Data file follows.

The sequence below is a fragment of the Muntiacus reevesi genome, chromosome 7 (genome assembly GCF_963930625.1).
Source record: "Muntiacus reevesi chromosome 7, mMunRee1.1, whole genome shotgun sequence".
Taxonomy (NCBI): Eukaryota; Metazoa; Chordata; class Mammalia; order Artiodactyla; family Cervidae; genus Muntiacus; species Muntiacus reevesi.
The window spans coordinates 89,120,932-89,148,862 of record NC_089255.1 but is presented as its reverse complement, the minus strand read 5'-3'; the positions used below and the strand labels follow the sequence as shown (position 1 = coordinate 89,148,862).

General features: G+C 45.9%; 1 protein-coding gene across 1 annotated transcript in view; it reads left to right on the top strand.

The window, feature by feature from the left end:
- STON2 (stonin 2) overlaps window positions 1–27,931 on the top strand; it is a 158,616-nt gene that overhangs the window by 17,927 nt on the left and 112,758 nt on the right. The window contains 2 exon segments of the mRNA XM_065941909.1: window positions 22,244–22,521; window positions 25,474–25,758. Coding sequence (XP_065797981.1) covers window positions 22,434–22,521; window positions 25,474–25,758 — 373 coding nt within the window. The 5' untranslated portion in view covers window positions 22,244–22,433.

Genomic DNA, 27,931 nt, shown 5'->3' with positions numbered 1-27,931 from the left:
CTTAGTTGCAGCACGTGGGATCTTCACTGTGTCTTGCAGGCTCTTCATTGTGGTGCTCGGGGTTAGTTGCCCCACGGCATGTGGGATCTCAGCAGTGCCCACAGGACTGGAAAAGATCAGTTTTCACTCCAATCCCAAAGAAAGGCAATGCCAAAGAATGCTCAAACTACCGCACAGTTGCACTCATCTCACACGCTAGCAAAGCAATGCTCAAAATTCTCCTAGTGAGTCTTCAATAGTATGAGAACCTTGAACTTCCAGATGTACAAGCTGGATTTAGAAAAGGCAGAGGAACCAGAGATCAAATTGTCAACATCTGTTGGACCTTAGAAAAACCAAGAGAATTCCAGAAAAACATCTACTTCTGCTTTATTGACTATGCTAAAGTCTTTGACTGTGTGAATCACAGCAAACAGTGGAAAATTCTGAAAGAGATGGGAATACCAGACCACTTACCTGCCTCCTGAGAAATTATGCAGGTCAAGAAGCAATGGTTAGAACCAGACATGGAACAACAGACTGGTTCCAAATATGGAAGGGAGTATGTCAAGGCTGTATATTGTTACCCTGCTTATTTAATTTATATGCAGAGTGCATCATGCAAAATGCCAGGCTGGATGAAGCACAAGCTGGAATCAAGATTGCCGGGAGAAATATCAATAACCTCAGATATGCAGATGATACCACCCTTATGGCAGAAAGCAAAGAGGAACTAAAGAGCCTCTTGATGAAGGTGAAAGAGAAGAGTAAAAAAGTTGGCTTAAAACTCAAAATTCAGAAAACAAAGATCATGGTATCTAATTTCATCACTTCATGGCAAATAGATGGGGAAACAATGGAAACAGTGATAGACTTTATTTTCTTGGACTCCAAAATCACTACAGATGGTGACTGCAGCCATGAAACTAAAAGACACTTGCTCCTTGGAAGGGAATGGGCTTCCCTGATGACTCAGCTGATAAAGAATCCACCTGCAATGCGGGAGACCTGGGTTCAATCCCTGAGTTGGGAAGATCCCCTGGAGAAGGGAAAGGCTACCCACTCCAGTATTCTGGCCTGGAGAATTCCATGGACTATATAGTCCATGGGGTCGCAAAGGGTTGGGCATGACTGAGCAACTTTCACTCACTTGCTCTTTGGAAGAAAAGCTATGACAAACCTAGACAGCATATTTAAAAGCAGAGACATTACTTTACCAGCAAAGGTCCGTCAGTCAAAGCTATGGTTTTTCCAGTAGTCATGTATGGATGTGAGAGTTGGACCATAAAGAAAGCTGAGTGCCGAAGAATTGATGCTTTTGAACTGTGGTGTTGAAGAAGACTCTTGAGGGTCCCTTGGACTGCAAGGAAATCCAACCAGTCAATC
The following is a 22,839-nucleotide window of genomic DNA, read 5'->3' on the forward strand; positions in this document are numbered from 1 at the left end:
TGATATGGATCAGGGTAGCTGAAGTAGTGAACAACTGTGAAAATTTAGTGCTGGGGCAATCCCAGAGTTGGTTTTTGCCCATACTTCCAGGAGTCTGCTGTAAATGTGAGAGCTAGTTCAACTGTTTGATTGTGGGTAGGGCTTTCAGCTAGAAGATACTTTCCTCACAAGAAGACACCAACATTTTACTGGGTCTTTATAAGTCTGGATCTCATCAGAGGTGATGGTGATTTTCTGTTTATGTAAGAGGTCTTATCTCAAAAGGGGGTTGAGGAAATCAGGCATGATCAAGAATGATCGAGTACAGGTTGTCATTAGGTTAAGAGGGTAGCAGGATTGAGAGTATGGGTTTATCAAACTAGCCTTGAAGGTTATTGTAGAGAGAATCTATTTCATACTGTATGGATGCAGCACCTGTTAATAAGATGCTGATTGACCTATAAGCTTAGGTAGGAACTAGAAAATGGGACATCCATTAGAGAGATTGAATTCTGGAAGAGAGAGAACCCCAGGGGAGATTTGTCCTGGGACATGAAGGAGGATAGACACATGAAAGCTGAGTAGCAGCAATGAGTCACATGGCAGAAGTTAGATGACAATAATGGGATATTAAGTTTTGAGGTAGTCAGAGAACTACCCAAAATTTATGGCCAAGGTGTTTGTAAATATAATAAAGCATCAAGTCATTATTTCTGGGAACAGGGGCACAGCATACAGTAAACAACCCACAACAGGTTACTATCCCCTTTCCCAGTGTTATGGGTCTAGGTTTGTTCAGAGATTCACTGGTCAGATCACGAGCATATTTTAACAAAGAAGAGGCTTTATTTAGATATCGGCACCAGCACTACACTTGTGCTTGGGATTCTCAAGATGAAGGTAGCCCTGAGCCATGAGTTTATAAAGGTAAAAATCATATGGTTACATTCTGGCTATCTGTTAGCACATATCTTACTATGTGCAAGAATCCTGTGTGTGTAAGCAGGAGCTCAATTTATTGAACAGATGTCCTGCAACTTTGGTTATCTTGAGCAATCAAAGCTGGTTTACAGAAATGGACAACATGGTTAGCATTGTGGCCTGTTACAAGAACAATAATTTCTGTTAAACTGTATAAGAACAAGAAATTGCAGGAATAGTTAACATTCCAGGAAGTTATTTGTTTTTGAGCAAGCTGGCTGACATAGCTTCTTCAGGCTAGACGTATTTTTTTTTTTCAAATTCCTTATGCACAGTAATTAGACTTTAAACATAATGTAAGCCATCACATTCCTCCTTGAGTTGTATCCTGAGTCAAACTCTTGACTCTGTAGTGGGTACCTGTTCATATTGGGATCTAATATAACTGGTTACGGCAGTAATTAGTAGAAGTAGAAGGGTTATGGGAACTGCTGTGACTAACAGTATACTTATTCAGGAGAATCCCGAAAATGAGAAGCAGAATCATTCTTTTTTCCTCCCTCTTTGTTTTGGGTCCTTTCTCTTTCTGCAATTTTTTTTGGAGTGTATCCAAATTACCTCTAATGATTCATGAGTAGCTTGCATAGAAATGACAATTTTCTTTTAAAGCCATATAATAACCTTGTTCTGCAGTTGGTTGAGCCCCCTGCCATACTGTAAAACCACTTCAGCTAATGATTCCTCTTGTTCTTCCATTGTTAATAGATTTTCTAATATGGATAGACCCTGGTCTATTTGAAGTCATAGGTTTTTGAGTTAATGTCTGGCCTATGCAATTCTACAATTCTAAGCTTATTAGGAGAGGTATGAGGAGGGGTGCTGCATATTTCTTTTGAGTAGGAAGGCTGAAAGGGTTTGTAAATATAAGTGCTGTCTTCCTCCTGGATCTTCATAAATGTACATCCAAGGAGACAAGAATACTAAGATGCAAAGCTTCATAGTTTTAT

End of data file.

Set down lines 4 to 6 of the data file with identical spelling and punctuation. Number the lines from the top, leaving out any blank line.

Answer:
The window spans coordinates 89,120,932-89,148,862 of record NC_089255.1 but is presented as its reverse complement, the minus strand read 5'-3'; the positions used below and the strand labels follow the sequence as shown (position 1 = coordinate 89,148,862).

General features: G+C 45.9%; 1 protein-coding gene across 1 annotated transcript in view; it reads left to right on the top strand.

The window, feature by feature from the left end: